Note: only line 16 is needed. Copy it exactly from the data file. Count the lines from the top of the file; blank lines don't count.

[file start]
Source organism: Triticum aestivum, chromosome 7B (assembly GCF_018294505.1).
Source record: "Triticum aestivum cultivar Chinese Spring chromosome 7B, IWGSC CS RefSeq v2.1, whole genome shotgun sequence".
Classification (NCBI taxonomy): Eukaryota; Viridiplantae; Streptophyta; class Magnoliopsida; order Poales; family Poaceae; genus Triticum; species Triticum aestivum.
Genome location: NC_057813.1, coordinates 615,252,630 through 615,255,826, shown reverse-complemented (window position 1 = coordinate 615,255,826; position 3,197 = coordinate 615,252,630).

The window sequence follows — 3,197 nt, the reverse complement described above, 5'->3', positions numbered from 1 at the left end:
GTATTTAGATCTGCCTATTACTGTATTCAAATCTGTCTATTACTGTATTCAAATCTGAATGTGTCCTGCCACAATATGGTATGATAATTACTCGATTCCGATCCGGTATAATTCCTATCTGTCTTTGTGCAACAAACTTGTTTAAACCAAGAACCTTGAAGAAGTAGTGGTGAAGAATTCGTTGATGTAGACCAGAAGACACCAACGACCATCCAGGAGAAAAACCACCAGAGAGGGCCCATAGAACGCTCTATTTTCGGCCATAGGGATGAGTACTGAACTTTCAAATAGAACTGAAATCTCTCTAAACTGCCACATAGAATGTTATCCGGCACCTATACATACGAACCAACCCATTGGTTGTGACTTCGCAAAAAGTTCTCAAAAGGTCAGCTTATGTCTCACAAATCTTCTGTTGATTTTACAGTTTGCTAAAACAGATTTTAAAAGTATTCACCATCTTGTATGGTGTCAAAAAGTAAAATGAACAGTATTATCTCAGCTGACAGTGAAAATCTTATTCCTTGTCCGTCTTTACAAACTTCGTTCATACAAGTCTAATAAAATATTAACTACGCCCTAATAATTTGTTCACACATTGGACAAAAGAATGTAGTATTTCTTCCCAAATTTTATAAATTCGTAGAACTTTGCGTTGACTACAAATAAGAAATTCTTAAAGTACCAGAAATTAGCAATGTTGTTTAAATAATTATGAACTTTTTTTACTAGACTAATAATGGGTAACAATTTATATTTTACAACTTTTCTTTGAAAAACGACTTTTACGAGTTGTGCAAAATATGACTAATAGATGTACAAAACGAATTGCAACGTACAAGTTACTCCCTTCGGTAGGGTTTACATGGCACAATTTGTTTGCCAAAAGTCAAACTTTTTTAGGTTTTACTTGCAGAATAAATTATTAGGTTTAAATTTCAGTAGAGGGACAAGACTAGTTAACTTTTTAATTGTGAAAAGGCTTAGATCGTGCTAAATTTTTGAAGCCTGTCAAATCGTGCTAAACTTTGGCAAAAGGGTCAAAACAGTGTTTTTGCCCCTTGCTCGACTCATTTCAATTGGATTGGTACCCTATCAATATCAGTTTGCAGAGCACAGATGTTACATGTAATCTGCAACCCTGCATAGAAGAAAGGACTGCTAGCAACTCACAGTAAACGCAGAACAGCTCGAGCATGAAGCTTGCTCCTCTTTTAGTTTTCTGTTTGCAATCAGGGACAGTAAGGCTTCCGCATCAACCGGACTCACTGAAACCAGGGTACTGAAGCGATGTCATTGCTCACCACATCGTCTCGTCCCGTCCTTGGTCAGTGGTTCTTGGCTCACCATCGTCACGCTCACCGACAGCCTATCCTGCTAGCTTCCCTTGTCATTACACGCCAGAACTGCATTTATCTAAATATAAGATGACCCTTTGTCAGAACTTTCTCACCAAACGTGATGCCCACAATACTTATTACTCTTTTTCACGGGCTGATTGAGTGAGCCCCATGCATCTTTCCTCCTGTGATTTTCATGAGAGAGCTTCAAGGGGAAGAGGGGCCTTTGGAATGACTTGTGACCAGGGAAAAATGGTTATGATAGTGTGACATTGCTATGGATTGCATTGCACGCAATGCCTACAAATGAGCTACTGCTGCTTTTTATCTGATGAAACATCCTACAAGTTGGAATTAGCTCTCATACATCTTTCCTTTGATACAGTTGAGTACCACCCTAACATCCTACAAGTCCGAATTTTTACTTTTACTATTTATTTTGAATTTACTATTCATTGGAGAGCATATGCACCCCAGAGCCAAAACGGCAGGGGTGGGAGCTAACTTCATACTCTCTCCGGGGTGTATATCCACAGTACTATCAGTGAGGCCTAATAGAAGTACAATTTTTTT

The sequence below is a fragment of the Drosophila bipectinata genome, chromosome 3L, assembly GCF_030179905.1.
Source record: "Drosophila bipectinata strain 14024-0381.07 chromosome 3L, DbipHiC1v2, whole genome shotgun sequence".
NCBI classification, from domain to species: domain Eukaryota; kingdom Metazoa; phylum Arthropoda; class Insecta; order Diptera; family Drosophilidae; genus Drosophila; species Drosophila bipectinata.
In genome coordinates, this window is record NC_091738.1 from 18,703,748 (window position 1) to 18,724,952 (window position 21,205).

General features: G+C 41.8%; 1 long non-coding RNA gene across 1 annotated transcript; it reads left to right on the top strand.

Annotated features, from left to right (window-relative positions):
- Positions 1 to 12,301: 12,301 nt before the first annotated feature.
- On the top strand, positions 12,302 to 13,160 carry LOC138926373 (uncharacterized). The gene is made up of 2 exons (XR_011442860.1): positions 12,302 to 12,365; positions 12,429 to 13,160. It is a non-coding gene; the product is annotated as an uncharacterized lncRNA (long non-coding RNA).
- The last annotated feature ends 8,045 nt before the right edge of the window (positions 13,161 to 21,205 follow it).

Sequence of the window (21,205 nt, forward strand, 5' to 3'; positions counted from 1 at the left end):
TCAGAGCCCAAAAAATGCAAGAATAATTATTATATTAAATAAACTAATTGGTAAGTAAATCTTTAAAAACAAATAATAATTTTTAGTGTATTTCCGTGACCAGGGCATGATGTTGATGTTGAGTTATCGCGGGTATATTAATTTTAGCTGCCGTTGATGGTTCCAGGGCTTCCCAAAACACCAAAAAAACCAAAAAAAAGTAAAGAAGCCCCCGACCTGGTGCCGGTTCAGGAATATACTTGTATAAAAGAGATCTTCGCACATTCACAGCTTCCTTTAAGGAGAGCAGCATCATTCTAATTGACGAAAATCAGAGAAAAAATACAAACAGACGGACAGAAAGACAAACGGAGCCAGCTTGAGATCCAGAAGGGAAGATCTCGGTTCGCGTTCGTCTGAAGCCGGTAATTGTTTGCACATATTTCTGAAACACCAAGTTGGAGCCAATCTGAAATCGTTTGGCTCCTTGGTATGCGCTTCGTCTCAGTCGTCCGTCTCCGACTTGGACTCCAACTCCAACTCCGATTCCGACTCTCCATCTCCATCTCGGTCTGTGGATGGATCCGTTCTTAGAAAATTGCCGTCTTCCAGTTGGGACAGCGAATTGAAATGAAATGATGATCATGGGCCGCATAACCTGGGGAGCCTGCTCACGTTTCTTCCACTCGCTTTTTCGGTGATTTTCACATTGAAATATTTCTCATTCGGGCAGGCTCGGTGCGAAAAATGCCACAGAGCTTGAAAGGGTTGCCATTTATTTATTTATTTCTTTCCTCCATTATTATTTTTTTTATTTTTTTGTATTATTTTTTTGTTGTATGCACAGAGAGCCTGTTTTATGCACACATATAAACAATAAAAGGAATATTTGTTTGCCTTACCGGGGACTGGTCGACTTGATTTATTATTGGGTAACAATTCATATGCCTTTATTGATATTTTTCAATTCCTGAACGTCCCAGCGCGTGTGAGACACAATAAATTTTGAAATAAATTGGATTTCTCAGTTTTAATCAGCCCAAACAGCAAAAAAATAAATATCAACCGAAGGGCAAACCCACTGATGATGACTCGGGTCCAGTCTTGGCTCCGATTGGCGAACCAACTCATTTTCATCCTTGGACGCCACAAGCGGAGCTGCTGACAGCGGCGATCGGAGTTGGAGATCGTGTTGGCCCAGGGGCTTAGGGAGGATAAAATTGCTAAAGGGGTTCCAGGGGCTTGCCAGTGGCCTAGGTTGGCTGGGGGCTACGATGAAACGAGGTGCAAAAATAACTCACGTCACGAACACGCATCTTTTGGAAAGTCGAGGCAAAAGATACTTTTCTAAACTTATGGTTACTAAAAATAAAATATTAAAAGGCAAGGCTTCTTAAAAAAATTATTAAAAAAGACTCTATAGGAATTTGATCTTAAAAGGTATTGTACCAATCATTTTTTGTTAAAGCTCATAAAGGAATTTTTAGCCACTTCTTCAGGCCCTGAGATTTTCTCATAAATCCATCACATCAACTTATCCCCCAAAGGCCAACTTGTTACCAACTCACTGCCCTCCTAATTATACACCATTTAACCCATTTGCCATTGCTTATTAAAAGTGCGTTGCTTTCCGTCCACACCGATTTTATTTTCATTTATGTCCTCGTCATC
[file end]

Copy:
Sequence of the window (21,205 nt, forward strand, 5' to 3'; positions counted from 1 at the left end):